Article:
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Clin Pharmacokinet. 2015 Dec;54(12):1273-85. doi: 10.1007/s40262-015-0291-1.

Pharmacokinetic Studies in Neonates: The Utility of an Opportunistic Sampling Design.

Author information

1
Sino-French Pediatric Research Center, Department of Clinical Pharmacy, School of Pharmaceutical Sciences, Shandong University, 44 West Wenhua Road, 250012, Jinan, China.
2
Department of Pediatric Pharmacology and Pharmacogenetics, Hôpital Robert Debré, APHP, Paris, France.
3
EA7323, Université Paris Diderot, Sorbonne Paris Cité, Paris, France.
4
Department of Neonatology, CHU de Rennes, Rennes, France.
5
Department of Women's and Children's Health, Institute of Translational Medicine, University of Liverpool, Liverpool, UK.
6
Neonatal Unit, Liverpool Women's Hospital, Liverpool, UK.
7
EA4245, Faculté de Médecine, Université François Rabelais, Tours, France.
8
Intensive Care, Erasmus MC - Sophia Children's Hospital, Rotterdam, The Netherlands.
9
Division of Pediatric Clinical Pharmacology, Children's National Medical Center, Washington, DC, USA.
10
Departments of Pediatrics, Pharmacology and Physiology, George Washington University, School of Medicine and Health Sciences, Washington, DC, USA.
11
Department of Paediatric Pharmacology, University Children's Hospital Basel, Basel, Switzerland.
12
Division of Clinical Pharmacology and Therapeutic Innovation, the Children's Mercy Hospital, Kansas City, MO, USA.
13
Department of Pediatrics, University of Missouri-Kansas City, Kansas City, MO, USA.
14
Clinical Investigation Center CIC1426, INSERM, Paris, France.
15
Sino-French Pediatric Research Center, Department of Clinical Pharmacy, School of Pharmaceutical Sciences, Shandong University, 44 West Wenhua Road, 250012, Jinan, China. wei.zhao@rdb.aphp.fr.
16
Department of Pediatric Pharmacology and Pharmacogenetics, Hôpital Robert Debré, APHP, Paris, France. wei.zhao@rdb.aphp.fr.
17
EA7323, Université Paris Diderot, Sorbonne Paris Cité, Paris, France. wei.zhao@rdb.aphp.fr.
18
Clinical Investigation Center CIC1426, INSERM, Paris, France. wei.zhao@rdb.aphp.fr.
19
Department of Pharmacy, Qianfoshan Hospital Affiliated to Shandong University, Jian, China. wei.zhao@rdb.aphp.fr.

Abstract

BACKGROUND AND OBJECTIVE:

The use of an opportunistic (also called scavenged) sampling strategy in a prospective pharmacokinetic study combined with population pharmacokinetic modelling has been proposed as an alternative strategy to conventional methods for accomplishing pharmacokinetic studies in neonates. However, the reliability of this approach in this particular paediatric population has not been evaluated. The objective of the present study was to evaluate the performance of an opportunistic sampling strategy for a population pharmacokinetic estimation, as well as dose prediction, and compare this strategy with a predetermined pharmacokinetic sampling approach.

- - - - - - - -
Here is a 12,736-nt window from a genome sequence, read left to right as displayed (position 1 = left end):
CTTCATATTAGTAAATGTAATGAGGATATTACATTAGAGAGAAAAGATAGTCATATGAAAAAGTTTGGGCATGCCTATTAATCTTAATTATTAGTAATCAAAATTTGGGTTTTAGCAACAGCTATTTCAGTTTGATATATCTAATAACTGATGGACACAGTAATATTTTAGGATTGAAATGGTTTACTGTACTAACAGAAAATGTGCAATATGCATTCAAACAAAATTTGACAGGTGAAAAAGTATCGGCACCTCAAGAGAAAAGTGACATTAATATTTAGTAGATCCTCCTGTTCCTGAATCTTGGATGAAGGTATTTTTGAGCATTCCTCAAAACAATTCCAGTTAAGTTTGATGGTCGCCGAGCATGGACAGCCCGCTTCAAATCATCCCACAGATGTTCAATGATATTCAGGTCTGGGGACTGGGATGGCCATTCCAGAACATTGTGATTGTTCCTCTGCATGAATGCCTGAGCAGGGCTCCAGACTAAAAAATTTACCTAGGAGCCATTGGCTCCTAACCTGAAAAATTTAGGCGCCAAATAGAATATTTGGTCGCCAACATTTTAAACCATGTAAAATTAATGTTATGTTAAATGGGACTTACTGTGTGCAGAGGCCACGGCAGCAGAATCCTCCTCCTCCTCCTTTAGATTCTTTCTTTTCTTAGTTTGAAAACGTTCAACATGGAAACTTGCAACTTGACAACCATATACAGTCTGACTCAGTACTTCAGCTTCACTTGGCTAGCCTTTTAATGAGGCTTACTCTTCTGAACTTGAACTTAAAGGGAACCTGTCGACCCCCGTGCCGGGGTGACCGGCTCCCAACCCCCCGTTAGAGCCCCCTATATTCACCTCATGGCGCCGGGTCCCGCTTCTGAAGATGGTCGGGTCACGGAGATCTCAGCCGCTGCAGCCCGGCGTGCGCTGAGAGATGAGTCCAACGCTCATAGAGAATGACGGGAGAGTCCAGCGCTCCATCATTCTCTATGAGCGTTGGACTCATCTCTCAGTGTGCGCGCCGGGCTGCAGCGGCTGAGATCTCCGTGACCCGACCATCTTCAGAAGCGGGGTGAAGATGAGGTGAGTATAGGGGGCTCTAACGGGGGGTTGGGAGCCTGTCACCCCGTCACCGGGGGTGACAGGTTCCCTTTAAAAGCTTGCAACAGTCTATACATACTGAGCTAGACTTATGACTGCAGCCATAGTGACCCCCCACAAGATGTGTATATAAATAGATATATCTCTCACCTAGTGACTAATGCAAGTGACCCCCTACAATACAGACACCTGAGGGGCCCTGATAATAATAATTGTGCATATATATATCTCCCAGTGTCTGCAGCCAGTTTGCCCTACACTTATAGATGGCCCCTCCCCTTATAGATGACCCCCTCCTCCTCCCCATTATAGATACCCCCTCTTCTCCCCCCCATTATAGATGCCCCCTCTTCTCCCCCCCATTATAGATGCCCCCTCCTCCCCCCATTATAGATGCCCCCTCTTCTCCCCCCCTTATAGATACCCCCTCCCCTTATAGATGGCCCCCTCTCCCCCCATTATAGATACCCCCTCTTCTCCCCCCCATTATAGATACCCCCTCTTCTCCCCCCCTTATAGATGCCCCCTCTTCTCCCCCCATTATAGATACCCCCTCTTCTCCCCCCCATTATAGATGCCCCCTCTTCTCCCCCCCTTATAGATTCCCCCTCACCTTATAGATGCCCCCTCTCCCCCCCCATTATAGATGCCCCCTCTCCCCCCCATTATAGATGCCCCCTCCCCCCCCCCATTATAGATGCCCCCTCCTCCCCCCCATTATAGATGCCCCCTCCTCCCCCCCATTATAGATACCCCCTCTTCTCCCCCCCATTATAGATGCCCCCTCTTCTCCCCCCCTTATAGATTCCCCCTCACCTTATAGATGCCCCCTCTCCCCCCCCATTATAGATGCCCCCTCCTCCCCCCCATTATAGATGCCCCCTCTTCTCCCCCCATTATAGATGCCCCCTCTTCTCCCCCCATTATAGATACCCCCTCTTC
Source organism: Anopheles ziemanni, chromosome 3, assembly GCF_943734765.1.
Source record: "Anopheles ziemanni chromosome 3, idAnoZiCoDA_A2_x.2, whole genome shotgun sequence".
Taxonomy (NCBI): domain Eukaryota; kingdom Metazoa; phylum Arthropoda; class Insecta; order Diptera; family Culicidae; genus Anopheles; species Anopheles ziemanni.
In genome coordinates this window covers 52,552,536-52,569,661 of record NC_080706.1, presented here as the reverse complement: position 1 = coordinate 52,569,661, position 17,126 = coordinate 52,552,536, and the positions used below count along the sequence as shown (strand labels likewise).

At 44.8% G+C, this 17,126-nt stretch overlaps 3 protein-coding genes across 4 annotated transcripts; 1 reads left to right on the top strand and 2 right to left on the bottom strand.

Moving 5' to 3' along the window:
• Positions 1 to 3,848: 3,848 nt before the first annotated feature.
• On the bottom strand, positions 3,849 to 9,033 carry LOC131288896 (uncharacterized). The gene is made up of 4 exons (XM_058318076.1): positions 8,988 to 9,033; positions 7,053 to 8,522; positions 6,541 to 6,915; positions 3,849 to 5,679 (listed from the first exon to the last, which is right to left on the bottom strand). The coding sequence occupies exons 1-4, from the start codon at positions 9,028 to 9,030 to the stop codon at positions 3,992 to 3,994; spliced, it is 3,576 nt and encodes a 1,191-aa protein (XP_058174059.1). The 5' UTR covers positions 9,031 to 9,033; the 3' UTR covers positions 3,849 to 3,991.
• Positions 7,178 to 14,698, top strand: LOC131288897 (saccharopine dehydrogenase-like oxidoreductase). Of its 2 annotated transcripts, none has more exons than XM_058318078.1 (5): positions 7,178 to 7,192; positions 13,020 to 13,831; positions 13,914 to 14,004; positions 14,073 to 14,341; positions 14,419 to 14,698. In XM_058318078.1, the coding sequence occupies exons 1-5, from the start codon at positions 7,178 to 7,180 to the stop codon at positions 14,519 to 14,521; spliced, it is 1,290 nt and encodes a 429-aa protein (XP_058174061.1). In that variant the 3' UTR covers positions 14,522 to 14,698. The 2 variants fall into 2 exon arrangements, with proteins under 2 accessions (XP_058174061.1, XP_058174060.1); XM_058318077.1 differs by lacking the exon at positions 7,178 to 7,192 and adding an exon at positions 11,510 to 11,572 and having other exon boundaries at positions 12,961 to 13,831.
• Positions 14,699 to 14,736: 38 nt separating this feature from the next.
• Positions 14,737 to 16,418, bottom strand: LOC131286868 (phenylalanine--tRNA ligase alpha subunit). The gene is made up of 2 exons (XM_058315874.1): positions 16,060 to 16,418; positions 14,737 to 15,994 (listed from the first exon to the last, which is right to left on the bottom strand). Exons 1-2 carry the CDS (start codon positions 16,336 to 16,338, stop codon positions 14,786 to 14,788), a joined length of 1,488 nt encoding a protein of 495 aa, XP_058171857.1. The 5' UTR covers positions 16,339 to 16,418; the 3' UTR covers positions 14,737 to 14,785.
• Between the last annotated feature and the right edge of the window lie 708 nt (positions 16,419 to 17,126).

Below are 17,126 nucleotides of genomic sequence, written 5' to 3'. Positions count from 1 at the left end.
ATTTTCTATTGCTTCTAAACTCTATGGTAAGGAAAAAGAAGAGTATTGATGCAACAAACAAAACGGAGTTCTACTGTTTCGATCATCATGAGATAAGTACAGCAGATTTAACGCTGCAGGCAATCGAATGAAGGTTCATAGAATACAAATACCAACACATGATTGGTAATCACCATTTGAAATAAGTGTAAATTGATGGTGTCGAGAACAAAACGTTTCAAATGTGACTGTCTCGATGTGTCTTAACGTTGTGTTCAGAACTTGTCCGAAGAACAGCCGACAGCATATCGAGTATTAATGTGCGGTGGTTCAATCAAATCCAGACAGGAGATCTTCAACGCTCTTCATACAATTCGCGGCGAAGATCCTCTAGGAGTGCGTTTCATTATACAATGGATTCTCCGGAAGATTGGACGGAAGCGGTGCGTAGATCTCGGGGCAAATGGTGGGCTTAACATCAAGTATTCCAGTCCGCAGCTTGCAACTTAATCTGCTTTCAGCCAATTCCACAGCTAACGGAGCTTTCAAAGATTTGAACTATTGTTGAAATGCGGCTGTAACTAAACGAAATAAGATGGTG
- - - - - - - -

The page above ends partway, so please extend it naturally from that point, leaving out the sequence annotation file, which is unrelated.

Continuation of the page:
METHODS:

Three population pharmacokinetic models were derived for ciprofloxacin from opportunistic blood samples (SC model), predetermined (i.e. scheduled) samples (TR model) and all samples (full model used to previously characterize ciprofloxacin pharmacokinetics), using NONMEM software. The predictive performance of developed models was evaluated in an independent group of patients.

RESULTS:

Pharmacokinetic data from 60 newborns were obtained with a total of 430 samples available for analysis; 265 collected at predetermined times and 165 that were scavenged from those obtained as part of clinical care. All datasets were fit using a two-compartment model with first-order elimination. The SC model could identify the most significant covariates and provided reasonable estimates of population pharmacokinetic parameters (clearance and steady-state volume of distribution) compared with the TR and full models. Their predictive performances were further confirmed in an external validation by Bayesian estimation, and showed similar results. Monte Carlo simulation based on area under the concentration-time curve from zero to 24 h (AUC24)/minimum inhibitory concentration (MIC) using either the SC or the TR model gave similar dose prediction for ciprofloxacin.

CONCLUSION:

Blood samples scavenged in the course of caring for neonates can be used to estimate ciprofloxacin pharmacokinetic parameters and therapeutic dose requirements.

PMID:
26063050
DOI:
10.1007/s40262-015-0291-1
[Indexed for MEDLINE]

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